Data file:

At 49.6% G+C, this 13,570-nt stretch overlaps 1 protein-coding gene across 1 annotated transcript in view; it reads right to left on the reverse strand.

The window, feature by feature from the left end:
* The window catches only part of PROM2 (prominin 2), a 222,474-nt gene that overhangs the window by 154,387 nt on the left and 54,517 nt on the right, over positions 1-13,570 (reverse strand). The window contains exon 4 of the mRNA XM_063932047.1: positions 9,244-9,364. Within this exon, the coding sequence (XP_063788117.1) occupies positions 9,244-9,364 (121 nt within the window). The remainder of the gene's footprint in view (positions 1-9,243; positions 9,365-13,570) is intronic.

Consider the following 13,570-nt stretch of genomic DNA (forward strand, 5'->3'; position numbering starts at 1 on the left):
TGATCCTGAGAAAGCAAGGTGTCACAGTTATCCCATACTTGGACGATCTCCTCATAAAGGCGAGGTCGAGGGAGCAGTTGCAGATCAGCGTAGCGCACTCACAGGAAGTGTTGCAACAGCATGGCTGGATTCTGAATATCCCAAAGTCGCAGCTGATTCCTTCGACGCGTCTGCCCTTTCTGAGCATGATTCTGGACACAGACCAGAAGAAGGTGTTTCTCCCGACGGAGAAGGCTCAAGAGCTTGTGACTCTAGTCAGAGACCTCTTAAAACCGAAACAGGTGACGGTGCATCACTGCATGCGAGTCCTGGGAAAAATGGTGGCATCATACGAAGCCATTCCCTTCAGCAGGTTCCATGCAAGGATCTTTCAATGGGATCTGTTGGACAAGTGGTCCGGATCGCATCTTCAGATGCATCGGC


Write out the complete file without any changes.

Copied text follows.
At 49.6% G+C, this 13,570-nt stretch overlaps 1 protein-coding gene across 1 annotated transcript in view; it reads right to left on the reverse strand.

The window, feature by feature from the left end:
* The window catches only part of PROM2 (prominin 2), a 222,474-nt gene that overhangs the window by 154,387 nt on the left and 54,517 nt on the right, over positions 1-13,570 (reverse strand). The window contains exon 4 of the mRNA XM_063932047.1: positions 9,244-9,364. Within this exon, the coding sequence (XP_063788117.1) occupies positions 9,244-9,364 (121 nt within the window). The remainder of the gene's footprint in view (positions 1-9,243; positions 9,365-13,570) is intronic.

Consider the following 13,570-nt stretch of genomic DNA (forward strand, 5'->3'; position numbering starts at 1 on the left):
TGATCCTGAGAAAGCAAGGTGTCACAGTTATCCCATACTTGGACGATCTCCTCATAAAGGCGAGGTCGAGGGAGCAGTTGCAGATCAGCGTAGCGCACTCACAGGAAGTGTTGCAACAGCATGGCTGGATTCTGAATATCCCAAAGTCGCAGCTGATTCCTTCGACGCGTCTGCCCTTTCTGAGCATGATTCTGGACACAGACCAGAAGAAGGTGTTTCTCCCGACGGAGAAGGCTCAAGAGCTTGTGACTCTAGTCAGAGACCTCTTAAAACCGAAACAGGTGACGGTGCATCACTGCATGCGAGTCCTGGGAAAAATGGTGGCATCATACGAAGCCATTCCCTTCAGCAGGTTCCATGCAAGGATCTTTCAATGGGATCTGTTGGACAAGTGGTCCGGATCGCATCTTCAGATGCATCGGC